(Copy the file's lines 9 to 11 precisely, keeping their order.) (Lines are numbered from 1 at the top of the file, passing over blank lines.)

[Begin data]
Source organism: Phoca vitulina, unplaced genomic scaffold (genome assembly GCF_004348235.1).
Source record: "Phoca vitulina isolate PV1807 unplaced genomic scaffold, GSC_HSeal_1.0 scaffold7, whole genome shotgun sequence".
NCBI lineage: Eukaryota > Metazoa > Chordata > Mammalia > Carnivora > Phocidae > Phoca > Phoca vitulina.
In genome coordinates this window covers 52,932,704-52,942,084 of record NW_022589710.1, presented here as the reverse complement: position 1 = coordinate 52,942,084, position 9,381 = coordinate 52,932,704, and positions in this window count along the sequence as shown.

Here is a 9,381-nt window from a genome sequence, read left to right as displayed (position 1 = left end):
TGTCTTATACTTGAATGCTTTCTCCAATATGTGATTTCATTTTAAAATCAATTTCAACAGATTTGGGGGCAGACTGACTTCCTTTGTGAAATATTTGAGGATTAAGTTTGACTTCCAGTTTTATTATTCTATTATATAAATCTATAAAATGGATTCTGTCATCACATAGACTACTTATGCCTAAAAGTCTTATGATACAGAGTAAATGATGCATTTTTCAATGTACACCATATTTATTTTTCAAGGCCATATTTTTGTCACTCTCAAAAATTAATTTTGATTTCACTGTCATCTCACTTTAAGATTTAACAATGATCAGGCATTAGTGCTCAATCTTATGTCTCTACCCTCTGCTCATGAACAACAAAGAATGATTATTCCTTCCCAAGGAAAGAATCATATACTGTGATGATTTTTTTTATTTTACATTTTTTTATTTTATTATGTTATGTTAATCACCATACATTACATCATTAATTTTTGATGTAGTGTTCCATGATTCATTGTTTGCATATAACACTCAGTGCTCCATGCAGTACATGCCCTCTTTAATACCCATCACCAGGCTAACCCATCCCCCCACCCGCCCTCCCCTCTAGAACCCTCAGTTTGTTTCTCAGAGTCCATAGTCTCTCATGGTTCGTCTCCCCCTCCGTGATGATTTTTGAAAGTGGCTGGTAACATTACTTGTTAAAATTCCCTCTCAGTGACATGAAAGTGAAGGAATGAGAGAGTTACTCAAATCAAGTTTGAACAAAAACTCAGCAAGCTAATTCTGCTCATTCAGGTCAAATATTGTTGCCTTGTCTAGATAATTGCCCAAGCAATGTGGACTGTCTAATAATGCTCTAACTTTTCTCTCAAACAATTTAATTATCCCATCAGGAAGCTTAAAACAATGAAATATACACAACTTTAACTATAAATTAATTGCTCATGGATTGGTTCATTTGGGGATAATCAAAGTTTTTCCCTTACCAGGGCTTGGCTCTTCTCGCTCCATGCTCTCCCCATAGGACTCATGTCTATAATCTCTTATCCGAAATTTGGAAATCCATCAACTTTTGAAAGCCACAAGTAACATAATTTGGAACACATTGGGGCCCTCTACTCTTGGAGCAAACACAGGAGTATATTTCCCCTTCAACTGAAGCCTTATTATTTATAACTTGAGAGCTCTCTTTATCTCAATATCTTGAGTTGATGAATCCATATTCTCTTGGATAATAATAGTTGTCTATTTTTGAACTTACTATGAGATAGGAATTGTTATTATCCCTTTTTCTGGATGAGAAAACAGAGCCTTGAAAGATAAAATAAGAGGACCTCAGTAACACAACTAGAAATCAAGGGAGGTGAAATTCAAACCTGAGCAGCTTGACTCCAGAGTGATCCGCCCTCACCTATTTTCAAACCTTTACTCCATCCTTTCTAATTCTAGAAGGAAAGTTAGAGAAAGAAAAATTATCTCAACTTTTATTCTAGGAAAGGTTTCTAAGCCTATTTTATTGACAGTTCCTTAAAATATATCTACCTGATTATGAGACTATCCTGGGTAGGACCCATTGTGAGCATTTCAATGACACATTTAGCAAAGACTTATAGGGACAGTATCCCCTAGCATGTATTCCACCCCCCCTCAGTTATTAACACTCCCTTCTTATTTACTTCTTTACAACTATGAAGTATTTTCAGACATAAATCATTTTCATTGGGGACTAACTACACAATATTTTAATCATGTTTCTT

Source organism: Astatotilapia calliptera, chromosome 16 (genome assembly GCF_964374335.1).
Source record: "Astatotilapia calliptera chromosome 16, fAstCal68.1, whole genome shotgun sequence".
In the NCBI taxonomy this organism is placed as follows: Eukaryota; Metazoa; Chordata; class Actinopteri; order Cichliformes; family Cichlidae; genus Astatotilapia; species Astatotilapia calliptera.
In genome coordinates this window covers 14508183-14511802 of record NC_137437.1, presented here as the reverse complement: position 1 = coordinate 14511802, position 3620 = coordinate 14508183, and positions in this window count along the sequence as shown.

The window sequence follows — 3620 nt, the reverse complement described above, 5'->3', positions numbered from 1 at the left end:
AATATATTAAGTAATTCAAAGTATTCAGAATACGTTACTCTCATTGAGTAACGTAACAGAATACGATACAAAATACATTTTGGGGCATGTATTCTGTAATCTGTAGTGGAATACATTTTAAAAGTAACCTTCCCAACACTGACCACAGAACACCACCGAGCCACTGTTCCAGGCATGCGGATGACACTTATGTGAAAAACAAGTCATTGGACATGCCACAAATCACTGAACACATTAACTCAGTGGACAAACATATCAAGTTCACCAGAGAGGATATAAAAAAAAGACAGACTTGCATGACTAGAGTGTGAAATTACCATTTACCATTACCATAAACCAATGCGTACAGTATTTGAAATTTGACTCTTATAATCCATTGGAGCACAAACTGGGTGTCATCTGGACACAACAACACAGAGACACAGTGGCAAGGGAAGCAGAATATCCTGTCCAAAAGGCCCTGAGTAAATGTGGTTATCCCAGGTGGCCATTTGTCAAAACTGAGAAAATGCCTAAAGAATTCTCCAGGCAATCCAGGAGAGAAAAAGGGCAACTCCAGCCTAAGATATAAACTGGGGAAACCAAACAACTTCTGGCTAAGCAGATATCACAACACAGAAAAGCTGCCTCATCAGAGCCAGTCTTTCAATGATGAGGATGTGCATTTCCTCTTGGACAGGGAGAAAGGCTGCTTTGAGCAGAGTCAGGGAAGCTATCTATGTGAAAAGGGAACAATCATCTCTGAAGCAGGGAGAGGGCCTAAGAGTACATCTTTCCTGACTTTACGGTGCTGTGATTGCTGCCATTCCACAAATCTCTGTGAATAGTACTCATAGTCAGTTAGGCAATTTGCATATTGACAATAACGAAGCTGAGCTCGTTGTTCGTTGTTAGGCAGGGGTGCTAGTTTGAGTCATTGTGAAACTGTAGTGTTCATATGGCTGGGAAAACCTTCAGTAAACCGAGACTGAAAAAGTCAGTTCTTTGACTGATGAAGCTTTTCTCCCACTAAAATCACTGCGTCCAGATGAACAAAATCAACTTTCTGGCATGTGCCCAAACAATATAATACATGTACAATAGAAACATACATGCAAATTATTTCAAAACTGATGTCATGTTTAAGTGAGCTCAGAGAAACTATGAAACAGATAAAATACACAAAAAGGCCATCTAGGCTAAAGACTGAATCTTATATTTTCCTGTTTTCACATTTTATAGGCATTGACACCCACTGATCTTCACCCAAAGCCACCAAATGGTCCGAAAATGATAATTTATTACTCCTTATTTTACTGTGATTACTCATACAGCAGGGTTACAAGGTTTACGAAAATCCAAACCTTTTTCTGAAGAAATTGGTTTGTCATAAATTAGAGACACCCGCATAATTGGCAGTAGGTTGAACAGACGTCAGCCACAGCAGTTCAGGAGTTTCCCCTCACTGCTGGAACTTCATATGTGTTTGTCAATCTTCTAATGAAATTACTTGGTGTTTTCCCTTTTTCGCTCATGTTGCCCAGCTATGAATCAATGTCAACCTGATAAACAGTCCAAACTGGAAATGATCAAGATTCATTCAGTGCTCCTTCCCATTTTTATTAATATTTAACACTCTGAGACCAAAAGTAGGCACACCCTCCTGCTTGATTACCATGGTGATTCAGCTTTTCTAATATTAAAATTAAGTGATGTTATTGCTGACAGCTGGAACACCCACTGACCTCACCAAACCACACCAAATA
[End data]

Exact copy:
In the NCBI taxonomy this organism is placed as follows: Eukaryota; Metazoa; Chordata; class Actinopteri; order Cichliformes; family Cichlidae; genus Astatotilapia; species Astatotilapia calliptera.
In genome coordinates this window covers 14508183-14511802 of record NC_137437.1, presented here as the reverse complement: position 1 = coordinate 14511802, position 3620 = coordinate 14508183, and positions in this window count along the sequence as shown.

The window sequence follows — 3620 nt, the reverse complement described above, 5'->3', positions numbered from 1 at the left end: